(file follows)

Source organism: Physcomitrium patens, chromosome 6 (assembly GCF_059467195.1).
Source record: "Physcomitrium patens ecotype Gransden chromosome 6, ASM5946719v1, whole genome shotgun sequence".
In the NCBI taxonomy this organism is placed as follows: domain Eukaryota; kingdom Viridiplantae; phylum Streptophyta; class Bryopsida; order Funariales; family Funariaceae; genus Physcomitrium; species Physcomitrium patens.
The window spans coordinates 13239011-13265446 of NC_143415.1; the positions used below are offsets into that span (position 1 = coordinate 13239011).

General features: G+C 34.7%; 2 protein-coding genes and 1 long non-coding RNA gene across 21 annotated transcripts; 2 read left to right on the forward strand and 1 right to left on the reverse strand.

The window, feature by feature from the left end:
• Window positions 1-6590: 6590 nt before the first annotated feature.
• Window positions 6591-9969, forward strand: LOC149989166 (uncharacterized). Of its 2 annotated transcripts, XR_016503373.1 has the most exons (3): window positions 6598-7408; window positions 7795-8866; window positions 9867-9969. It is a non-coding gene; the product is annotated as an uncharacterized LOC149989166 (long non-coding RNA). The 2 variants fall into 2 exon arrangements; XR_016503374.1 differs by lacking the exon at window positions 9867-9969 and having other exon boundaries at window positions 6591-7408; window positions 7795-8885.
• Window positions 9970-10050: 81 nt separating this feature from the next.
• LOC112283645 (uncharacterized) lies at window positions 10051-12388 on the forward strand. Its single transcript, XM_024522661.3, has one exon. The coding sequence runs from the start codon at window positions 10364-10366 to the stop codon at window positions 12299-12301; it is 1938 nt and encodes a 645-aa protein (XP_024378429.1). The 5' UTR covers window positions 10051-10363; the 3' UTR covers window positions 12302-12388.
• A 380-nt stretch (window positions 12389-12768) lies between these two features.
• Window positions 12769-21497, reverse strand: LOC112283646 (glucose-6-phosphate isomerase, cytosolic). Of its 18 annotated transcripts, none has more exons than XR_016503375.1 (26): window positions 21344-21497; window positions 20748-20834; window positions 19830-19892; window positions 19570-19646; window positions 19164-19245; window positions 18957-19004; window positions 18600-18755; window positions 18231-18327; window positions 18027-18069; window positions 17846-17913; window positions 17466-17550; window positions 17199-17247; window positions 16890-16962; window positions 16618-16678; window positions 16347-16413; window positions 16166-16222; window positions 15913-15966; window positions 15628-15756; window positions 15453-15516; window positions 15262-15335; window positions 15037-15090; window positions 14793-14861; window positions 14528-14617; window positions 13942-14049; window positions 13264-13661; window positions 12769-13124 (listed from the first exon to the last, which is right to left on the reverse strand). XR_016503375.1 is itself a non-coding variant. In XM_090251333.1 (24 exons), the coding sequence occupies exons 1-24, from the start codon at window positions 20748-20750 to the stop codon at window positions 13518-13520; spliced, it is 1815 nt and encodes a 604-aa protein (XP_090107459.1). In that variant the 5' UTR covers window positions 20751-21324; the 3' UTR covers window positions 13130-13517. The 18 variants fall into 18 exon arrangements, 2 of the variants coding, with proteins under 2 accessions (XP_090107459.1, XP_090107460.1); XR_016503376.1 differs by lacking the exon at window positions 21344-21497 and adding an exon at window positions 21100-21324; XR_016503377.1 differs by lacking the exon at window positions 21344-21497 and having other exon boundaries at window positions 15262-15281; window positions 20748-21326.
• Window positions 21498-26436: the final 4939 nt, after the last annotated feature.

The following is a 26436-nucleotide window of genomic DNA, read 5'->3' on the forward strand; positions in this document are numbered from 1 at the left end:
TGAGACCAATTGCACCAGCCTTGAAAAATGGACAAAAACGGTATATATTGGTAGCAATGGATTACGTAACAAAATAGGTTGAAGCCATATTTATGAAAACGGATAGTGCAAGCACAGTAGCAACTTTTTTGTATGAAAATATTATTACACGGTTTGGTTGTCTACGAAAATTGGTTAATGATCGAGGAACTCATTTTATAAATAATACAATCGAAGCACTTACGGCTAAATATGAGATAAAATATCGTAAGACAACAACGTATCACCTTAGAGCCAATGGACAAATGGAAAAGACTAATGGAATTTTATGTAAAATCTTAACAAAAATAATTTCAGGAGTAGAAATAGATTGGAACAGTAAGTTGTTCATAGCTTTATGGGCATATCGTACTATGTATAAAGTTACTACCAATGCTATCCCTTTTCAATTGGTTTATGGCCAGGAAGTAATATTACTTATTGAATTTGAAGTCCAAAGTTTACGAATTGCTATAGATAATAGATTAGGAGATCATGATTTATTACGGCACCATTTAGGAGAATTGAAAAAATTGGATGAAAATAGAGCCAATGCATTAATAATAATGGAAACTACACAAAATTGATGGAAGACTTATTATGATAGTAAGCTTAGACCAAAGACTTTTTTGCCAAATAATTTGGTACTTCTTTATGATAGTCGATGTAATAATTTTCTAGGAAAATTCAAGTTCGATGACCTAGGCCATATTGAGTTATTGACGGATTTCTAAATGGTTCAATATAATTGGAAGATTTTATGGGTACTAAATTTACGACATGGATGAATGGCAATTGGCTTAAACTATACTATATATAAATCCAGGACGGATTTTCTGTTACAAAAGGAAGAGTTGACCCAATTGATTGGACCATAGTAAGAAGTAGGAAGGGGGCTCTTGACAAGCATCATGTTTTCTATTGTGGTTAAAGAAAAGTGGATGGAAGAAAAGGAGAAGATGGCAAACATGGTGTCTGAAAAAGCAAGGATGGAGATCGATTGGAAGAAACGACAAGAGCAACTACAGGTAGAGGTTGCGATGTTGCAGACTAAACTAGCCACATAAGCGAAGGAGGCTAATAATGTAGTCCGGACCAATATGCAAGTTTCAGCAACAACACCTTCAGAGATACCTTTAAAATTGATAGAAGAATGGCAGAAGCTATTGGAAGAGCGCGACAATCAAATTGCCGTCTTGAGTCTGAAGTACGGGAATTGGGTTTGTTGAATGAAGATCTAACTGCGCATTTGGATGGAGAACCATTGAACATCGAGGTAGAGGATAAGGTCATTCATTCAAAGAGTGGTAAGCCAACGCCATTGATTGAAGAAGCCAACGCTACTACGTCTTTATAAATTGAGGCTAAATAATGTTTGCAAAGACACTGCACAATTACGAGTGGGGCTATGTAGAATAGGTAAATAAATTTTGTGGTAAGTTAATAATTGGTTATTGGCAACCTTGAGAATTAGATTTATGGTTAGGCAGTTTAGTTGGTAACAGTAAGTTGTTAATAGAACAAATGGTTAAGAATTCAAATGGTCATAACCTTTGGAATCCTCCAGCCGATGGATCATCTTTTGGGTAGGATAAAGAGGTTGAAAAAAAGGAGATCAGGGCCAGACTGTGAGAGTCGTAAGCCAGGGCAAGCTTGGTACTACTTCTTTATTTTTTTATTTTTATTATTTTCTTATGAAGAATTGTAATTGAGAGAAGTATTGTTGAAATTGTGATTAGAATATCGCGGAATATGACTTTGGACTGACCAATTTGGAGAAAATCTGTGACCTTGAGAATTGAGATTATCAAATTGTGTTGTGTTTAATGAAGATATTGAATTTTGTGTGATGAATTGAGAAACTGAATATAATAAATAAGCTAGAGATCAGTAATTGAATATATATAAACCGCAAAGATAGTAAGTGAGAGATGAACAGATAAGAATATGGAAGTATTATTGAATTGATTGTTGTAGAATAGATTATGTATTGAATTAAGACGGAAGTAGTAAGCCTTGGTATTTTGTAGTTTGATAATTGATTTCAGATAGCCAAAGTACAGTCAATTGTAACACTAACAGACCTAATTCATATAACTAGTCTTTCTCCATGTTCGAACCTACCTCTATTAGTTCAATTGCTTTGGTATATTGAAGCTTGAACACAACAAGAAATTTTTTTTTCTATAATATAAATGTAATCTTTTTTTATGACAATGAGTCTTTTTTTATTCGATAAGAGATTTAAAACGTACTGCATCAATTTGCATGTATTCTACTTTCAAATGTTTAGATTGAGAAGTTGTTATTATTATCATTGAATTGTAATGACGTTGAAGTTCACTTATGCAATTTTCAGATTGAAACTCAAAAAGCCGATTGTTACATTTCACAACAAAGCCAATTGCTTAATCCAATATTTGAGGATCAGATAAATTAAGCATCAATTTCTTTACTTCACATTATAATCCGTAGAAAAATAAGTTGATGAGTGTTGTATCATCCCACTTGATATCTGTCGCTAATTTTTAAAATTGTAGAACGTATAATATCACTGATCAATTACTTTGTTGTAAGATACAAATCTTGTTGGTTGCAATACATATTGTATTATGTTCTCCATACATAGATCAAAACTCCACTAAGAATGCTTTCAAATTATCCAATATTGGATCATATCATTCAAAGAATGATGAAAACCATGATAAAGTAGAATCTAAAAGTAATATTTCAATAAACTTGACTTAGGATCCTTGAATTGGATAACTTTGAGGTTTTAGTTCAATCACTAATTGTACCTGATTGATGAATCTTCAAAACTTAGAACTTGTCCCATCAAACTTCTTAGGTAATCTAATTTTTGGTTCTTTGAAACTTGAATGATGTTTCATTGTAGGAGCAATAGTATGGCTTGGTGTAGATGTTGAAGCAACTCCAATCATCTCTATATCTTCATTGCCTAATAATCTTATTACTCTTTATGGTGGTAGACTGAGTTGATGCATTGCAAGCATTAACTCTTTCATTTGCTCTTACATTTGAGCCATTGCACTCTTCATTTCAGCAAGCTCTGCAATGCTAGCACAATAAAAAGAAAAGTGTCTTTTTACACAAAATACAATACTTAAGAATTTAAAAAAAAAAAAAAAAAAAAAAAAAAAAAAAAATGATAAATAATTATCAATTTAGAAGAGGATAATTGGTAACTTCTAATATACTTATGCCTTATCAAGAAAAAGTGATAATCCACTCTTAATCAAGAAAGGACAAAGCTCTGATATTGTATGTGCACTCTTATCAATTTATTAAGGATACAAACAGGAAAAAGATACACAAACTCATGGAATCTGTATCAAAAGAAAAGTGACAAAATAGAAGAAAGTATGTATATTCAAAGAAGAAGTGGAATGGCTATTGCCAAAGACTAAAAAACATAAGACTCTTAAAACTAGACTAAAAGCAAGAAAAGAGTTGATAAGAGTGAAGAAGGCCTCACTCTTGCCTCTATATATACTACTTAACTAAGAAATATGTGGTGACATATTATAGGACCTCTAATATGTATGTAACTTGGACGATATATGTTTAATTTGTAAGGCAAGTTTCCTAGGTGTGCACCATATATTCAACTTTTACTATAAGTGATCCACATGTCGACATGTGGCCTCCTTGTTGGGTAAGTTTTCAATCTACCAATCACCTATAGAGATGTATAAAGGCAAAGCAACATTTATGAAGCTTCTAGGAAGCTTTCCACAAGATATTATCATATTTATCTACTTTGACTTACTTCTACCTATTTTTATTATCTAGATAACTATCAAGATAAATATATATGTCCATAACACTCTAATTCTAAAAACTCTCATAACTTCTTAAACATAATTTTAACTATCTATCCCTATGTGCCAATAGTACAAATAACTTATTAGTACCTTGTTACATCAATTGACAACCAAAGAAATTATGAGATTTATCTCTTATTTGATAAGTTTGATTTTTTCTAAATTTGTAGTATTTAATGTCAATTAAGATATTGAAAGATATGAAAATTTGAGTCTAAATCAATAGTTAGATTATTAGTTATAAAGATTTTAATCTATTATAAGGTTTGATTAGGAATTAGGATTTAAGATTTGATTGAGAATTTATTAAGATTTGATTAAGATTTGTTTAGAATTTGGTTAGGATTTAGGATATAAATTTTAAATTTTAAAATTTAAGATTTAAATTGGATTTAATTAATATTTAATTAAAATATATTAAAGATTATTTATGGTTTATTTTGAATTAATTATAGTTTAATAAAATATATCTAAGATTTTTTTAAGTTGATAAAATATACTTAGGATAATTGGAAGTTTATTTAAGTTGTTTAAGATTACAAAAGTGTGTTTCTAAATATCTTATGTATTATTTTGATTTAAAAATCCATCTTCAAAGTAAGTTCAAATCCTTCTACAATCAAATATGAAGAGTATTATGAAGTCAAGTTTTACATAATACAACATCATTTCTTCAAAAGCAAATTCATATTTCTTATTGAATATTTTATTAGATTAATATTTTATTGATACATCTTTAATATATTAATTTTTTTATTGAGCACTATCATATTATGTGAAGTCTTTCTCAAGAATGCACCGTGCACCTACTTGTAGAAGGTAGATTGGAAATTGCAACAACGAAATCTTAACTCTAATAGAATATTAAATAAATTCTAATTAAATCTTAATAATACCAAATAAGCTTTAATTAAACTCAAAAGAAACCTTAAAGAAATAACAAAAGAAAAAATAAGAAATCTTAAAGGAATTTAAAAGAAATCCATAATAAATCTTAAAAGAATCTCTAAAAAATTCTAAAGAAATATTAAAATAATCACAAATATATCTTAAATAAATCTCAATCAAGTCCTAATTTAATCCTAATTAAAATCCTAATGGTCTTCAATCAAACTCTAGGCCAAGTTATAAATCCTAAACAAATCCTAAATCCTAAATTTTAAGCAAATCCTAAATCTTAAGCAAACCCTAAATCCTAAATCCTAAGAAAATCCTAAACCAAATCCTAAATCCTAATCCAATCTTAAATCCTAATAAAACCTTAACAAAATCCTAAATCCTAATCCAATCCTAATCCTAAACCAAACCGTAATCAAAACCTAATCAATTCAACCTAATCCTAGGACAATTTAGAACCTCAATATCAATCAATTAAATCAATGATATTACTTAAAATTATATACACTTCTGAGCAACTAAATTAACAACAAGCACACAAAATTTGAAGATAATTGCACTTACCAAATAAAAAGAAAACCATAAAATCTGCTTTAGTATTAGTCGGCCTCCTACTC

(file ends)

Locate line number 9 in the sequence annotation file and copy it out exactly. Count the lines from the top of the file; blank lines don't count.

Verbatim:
• Window positions 9970-10050: 81 nt separating this feature from the next.